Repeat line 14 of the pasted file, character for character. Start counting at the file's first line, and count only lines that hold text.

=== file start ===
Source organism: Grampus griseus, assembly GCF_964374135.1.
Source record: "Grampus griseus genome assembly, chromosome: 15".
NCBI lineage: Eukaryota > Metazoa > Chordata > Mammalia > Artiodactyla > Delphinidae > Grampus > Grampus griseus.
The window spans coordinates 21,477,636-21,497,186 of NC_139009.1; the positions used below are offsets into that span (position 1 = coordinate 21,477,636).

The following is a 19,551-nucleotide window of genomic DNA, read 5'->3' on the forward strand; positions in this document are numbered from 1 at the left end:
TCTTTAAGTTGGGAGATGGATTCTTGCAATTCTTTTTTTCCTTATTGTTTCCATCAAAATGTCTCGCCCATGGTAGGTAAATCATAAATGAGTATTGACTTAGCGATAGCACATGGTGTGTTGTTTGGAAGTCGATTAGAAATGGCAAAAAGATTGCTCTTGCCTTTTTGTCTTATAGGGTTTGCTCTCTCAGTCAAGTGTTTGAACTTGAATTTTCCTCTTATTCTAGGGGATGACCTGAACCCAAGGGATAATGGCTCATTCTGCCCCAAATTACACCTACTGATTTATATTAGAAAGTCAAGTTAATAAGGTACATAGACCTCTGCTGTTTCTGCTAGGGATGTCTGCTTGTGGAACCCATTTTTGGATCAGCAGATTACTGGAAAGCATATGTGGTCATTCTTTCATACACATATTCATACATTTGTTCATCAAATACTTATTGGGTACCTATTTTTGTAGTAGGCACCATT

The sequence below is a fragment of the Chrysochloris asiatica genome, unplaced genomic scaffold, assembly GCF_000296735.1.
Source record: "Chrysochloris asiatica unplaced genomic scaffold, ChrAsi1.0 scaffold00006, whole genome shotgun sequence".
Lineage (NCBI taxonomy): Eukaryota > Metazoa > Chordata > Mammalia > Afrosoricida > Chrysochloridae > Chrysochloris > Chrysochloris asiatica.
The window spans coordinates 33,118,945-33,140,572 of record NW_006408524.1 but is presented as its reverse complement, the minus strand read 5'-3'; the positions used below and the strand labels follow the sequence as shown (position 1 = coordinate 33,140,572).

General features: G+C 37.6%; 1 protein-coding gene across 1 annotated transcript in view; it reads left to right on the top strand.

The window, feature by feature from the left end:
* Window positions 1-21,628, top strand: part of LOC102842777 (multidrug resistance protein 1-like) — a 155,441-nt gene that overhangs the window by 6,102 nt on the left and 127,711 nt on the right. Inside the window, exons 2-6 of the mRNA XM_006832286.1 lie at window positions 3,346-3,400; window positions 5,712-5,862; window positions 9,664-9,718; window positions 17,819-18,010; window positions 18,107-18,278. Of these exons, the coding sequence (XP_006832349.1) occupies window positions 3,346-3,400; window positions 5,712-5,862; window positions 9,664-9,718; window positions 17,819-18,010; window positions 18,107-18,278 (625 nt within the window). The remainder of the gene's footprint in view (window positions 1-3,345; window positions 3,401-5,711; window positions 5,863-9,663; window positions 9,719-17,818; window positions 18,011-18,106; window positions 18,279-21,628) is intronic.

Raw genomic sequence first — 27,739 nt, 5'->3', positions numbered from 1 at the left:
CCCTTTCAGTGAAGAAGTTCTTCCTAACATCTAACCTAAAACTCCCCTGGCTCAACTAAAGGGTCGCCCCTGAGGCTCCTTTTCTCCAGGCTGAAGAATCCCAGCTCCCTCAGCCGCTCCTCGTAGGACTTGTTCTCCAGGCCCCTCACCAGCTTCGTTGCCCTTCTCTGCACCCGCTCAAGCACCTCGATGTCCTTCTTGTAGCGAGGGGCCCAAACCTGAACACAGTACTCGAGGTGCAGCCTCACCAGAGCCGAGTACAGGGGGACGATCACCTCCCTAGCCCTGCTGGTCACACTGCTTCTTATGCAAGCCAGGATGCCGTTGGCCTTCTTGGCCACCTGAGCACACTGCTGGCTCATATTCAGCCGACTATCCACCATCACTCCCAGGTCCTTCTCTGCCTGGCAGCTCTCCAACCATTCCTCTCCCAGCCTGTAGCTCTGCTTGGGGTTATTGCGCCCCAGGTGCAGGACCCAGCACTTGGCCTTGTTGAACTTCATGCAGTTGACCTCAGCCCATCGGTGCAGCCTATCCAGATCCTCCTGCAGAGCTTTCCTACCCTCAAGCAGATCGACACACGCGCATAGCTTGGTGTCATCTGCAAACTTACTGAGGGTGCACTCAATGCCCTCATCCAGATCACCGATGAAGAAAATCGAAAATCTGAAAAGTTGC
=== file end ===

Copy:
Raw genomic sequence first — 27,739 nt, 5'->3', positions numbered from 1 at the left: